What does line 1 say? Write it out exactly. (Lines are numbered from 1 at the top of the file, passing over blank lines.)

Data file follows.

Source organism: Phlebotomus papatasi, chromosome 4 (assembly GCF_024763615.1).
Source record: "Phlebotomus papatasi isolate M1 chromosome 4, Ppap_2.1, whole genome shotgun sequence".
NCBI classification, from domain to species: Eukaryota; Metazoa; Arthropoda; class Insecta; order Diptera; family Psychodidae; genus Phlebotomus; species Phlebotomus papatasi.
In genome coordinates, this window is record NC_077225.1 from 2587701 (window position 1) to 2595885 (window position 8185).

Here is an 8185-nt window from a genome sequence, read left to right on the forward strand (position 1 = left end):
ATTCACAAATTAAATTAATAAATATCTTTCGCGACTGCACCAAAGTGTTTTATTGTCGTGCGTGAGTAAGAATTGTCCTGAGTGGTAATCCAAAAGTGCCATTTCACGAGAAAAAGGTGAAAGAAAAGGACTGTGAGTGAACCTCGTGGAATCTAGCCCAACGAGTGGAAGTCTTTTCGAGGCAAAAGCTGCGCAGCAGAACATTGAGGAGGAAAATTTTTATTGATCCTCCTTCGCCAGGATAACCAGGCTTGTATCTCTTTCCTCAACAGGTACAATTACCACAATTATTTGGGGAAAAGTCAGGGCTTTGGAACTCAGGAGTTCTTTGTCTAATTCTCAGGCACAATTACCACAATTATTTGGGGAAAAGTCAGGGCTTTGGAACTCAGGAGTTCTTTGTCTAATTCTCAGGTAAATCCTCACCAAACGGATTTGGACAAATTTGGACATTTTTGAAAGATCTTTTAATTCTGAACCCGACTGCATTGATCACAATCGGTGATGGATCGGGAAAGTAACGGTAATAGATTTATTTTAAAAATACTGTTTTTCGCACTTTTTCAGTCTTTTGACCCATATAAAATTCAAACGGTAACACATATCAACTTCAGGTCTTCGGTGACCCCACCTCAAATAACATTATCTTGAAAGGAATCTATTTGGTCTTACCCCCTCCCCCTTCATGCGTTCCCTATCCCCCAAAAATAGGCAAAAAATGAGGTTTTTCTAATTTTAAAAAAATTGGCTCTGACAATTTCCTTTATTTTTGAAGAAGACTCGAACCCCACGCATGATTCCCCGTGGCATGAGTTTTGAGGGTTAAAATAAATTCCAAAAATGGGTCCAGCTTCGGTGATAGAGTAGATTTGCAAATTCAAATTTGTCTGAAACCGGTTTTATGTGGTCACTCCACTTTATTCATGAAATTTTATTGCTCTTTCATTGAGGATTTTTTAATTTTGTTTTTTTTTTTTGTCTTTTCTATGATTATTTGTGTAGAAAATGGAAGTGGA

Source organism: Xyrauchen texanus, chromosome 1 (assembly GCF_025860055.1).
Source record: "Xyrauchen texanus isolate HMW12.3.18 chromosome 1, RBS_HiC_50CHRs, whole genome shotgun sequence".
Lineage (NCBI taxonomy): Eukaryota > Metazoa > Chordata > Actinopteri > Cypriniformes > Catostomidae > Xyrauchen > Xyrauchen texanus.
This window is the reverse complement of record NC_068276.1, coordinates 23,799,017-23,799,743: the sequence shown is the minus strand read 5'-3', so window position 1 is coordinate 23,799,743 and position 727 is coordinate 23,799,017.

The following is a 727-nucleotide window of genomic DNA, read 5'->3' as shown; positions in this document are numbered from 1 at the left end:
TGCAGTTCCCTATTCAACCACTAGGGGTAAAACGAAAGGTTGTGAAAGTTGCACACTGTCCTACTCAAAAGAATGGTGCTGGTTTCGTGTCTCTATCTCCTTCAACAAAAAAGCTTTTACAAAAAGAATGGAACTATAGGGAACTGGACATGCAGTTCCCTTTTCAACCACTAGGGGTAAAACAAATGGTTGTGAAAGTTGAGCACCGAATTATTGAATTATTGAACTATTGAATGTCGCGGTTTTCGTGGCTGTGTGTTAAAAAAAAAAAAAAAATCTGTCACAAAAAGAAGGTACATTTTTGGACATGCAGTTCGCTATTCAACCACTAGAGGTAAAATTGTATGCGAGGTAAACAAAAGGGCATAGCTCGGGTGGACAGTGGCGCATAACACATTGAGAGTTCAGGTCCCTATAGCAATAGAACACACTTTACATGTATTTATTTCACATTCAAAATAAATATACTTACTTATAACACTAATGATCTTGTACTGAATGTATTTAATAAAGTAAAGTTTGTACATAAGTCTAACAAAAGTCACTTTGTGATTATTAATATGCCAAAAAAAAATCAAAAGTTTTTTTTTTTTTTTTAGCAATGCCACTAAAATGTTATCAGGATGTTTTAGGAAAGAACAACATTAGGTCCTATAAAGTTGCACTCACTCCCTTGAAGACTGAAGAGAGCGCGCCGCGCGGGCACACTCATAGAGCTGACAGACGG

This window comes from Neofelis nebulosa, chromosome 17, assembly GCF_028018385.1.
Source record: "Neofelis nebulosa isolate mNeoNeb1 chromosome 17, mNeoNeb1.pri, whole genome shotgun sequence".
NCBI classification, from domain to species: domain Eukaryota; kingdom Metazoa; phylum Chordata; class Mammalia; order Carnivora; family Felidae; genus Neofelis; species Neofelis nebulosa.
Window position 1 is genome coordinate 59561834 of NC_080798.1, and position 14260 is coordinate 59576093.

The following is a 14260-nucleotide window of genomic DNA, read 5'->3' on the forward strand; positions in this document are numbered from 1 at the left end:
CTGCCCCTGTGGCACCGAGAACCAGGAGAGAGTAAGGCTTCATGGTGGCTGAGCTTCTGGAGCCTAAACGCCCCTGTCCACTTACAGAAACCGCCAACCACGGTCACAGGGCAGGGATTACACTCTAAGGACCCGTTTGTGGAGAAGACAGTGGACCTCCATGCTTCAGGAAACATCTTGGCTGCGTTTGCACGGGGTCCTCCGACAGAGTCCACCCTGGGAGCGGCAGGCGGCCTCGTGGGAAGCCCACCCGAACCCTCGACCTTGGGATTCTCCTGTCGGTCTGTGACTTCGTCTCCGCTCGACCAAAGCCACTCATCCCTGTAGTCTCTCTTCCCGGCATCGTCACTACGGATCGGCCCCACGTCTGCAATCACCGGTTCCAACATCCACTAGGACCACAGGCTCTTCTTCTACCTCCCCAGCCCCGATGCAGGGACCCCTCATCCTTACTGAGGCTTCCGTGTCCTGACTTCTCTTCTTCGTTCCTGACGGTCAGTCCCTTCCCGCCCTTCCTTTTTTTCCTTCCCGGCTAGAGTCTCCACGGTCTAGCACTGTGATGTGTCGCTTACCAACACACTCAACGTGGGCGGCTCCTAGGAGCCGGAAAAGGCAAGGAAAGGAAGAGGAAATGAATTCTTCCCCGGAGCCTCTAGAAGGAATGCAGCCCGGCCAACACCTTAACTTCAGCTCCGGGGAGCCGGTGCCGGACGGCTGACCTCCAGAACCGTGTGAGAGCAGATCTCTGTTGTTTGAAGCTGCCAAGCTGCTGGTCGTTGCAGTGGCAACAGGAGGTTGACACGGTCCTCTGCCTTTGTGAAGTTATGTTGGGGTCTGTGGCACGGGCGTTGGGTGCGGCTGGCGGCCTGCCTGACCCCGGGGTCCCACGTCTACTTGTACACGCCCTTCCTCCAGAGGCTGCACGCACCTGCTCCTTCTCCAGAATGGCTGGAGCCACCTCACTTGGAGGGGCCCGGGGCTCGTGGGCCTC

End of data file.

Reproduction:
Source organism: Phlebotomus papatasi, chromosome 4 (assembly GCF_024763615.1).